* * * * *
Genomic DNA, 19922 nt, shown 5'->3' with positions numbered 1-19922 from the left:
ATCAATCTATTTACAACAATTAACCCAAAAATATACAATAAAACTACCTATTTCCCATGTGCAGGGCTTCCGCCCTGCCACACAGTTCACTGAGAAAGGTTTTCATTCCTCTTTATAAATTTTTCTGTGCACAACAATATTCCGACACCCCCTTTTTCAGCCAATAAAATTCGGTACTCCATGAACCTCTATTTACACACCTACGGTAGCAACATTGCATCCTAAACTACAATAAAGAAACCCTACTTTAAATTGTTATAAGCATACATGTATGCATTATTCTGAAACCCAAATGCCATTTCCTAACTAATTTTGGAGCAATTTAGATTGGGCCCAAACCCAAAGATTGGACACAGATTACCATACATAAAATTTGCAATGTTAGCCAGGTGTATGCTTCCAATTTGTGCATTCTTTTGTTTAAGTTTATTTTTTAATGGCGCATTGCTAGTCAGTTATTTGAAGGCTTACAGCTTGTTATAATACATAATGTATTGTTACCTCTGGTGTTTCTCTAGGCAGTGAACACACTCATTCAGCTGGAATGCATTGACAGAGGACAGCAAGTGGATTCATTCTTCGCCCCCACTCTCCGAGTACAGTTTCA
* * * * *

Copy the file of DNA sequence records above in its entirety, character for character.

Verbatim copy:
Genomic DNA, 19922 nt, shown 5'->3' with positions numbered 1-19922 from the left:
ATCAATCTATTTACAACAATTAACCCAAAAATATACAATAAAACTACCTATTTCCCATGTGCAGGGCTTCCGCCCTGCCACACAGTTCACTGAGAAAGGTTTTCATTCCTCTTTATAAATTTTTCTGTGCACAACAATATTCCGACACCCCCTTTTTCAGCCAATAAAATTCGGTACTCCATGAACCTCTATTTACACACCTACGGTAGCAACATTGCATCCTAAACTACAATAAAGAAACCCTACTTTAAATTGTTATAAGCATACATGTATGCATTATTCTGAAACCCAAATGCCATTTCCTAACTAATTTTGGAGCAATTTAGATTGGGCCCAAACCCAAAGATTGGACACAGATTACCATACATAAAATTTGCAATGTTAGCCAGGTGTATGCTTCCAATTTGTGCATTCTTTTGTTTAAGTTTATTTTTTAATGGCGCATTGCTAGTCAGTTATTTGAAGGCTTACAGCTTGTTATAATACATAATGTATTGTTACCTCTGGTGTTTCTCTAGGCAGTGAACACACTCATTCAGCTGGAATGCATTGACAGAGGACAGCAAGTGGATTCATTCTTCGCCCCCACTCTCCGAGTACAGTTTCA